Wednesday, February 21, 2018

Divide and Rule

There was a time, one I can remember from when I was growing up (the 1950s and 60s), when being a liberal meant you wanted certain rights and benefits for everyone, at least ostensibly.  We had Social Security because everyone should have a basic pension when they retire, and all disabled people need to be cared for.  Freedom of speech was for everyone, even those horrible Nazis in Skokie.  Liberals wanted national health insurance so everyone could afford medical care, but settled for Medicare, a universal program for seniors.  Protestors like me were not against the rhetoric of universalism but the hypocritical practice, where blacks, Mexican and Filipino farmworkers and poor single moms were denied their share.  That was then.

Now, liberals are concerned about minorities and the poor.  They are against privilege, which is defined as not being a minority or poor.  Public programs are designed to give assistance to the most oppressed and not waste their resources on those who have the privilege to fend for themselves.  A poster child for the new politics is higher education.  Liberals want bigger subsidies, like more Pell Grants, for the poorest students and those who self-select by enrolling in community college.  They were distraught at Bernie Sanders’ call for free public higher ed for all, since that would siphon off scarce resources for the benefit of privileged, nonpoor families.  From their perspective, this was proof that Bernie and his ilk were unwoke: unaware of the scourge of privilege, they even wanted public support for it.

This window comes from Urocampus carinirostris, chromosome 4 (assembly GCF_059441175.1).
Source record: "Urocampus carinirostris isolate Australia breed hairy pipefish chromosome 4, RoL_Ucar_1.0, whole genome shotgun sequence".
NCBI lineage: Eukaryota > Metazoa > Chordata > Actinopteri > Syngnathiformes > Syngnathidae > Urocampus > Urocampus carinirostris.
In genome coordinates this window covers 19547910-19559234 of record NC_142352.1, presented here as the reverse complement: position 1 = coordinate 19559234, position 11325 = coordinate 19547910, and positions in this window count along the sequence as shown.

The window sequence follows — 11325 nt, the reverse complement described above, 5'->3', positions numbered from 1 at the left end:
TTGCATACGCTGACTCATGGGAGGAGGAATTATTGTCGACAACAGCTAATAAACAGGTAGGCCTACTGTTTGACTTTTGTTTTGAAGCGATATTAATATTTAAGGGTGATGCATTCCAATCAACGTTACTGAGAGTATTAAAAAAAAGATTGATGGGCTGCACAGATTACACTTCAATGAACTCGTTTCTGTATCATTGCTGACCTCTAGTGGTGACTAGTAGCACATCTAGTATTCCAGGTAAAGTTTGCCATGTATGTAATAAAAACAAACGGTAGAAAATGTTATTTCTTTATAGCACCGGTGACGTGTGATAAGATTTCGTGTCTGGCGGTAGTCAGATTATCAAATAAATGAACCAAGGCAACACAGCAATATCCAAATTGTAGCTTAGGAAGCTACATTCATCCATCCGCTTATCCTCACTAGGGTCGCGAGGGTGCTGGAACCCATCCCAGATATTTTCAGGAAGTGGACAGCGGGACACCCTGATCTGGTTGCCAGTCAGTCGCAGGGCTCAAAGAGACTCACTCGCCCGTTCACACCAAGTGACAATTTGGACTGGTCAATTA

In fact, nothing is more important for the future of progressive politics than a return to universalism.  If you doubt this, read this powerful reportage in the New York Times on the divisions opened up by Obamacare.  It describes two women, one working part-time and living below the poverty line who gets ample, free health coverage, the other working full-time in a middle class job who is stuck with monthly $1000 premiums and a big deductible.  That’s not a bug but a feature: the program was set up to focus its support on those at the bottom and charge full freight for everyone else.